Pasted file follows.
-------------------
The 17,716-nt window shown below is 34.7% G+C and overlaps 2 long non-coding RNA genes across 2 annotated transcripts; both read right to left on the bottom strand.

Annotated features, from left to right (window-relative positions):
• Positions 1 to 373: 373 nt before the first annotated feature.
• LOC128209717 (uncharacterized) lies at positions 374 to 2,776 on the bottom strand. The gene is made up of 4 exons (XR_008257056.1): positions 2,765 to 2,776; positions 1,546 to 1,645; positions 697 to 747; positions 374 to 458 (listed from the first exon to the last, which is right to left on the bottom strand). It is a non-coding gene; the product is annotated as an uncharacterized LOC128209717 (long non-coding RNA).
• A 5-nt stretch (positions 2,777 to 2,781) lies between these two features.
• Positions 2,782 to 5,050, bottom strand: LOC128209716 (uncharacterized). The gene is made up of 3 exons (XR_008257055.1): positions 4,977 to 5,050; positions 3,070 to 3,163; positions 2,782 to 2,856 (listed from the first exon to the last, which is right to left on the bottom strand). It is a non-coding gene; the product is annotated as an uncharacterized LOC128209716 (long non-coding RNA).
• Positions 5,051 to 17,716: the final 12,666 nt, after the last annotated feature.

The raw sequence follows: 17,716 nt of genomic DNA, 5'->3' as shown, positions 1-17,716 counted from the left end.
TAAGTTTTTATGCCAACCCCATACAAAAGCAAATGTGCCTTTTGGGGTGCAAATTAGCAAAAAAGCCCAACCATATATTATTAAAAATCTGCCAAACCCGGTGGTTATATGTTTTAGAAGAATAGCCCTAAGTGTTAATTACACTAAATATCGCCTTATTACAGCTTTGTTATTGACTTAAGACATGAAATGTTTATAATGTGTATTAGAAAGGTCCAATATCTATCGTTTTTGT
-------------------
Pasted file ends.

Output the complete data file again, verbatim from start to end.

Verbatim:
The 17,716-nt window shown below is 34.7% G+C and overlaps 2 long non-coding RNA genes across 2 annotated transcripts; both read right to left on the bottom strand.

Annotated features, from left to right (window-relative positions):
• Positions 1 to 373: 373 nt before the first annotated feature.
• LOC128209717 (uncharacterized) lies at positions 374 to 2,776 on the bottom strand. The gene is made up of 4 exons (XR_008257056.1): positions 2,765 to 2,776; positions 1,546 to 1,645; positions 697 to 747; positions 374 to 458 (listed from the first exon to the last, which is right to left on the bottom strand). It is a non-coding gene; the product is annotated as an uncharacterized LOC128209717 (long non-coding RNA).
• A 5-nt stretch (positions 2,777 to 2,781) lies between these two features.
• Positions 2,782 to 5,050, bottom strand: LOC128209716 (uncharacterized). The gene is made up of 3 exons (XR_008257055.1): positions 4,977 to 5,050; positions 3,070 to 3,163; positions 2,782 to 2,856 (listed from the first exon to the last, which is right to left on the bottom strand). It is a non-coding gene; the product is annotated as an uncharacterized LOC128209716 (long non-coding RNA).
• Positions 5,051 to 17,716: the final 12,666 nt, after the last annotated feature.

The raw sequence follows: 17,716 nt of genomic DNA, 5'->3' as shown, positions 1-17,716 counted from the left end.
TAAGTTTTTATGCCAACCCCATACAAAAGCAAATGTGCCTTTTGGGGTGCAAATTAGCAAAAAAGCCCAACCATATATTATTAAAAATCTGCCAAACCCGGTGGTTATATGTTTTAGAAGAATAGCCCTAAGTGTTAATTACACTAAATATCGCCTTATTACAGCTTTGTTATTGACTTAAGACATGAAATGTTTATAATGTGTATTAGAAAGGTCCAATATCTATCGTTTTTGT